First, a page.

On Friday, Bear Stearns was on the verge of collapse (read about it here http://www.msnbc.msn.com/id/23638138/). Their competitor, JP Morgan, will be buying them out. Looks like the chickens are coming home to roost. It makes one wonder if the right people and businesses are paying the price for the scam, called sub-prime loans, that was foisted on the public. Oh, yes...the people that are currently in default got into homes that normally they wouldn't even be able to afford to even look at. But someone had to have told and assured them that they could afford them. Someone had to have told them that they would be able to come out ahead...be richer for it in the future, or at least not be damaged by this scam. Yes, people bought into it...but when dfo you stop blaming the victim of the con job? Yes, it was a con job. People were enticed and manipulated using the 3 key focus points that all con jobs and advertisements have in common:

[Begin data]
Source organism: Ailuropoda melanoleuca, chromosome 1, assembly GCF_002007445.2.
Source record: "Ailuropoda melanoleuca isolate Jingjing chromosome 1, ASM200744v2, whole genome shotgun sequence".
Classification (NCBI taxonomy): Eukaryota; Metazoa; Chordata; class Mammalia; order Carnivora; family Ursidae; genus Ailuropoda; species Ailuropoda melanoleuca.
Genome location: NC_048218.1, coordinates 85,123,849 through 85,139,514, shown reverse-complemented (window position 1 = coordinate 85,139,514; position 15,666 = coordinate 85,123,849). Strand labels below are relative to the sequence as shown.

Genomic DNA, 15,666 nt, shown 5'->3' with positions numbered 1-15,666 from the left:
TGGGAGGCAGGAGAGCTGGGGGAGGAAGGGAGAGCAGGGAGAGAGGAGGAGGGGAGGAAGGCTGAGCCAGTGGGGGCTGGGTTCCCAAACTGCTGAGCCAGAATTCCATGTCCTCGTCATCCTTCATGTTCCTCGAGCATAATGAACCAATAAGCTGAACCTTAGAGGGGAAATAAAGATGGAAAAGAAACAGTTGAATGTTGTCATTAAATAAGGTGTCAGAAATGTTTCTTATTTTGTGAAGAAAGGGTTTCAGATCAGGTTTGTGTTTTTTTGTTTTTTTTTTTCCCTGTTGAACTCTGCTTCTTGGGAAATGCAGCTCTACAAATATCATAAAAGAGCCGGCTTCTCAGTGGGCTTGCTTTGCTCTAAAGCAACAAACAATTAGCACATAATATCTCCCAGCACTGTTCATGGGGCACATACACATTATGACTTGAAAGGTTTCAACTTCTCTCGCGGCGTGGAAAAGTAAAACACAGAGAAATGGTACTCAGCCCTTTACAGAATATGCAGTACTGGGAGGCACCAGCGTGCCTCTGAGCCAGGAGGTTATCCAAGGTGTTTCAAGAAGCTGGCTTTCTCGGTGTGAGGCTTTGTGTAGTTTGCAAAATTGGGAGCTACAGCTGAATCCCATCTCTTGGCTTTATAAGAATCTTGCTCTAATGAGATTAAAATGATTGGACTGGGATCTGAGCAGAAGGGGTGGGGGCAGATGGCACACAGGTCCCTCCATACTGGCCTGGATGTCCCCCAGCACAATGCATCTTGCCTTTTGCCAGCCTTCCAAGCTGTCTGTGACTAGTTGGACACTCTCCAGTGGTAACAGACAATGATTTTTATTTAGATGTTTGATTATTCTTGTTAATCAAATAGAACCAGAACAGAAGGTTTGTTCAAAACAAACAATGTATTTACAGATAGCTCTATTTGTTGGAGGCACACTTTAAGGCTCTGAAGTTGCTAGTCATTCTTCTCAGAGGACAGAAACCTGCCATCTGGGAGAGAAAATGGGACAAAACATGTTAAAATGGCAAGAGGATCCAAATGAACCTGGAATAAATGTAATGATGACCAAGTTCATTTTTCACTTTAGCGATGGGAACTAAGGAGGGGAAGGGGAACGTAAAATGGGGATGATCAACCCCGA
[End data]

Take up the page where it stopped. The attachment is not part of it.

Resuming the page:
1. Make offers appealing to people's greed.
2. Make offers appealing to people's ego.
3. Make offers appealing to people's fear of loss.
The sub-prime loan was a purely manipulative con job. Someone was going to get burned. After all, how long and far could home prices go up? But the people who came up with this con were not the ones that were going to be on the losing end. Con artists generally don't. Now who might these people be that were the sole winners in the sub-prime scam? Follow the money. Who gained the most from it? Don't stop at the actual business entity...a business entity does NOT make any decisions or take actions on its own. Someone there had to make the decision and put things into action. Look through the news archives and find out who was the BIGGEST proponent/champion for the sub-prime loans. Who gained the most and lost the least? I think that if you follow the money you may be surprised. None of the governemnt regulators are interested in getting to the bottom of the con. And the politicians are only interested in getting re-elected.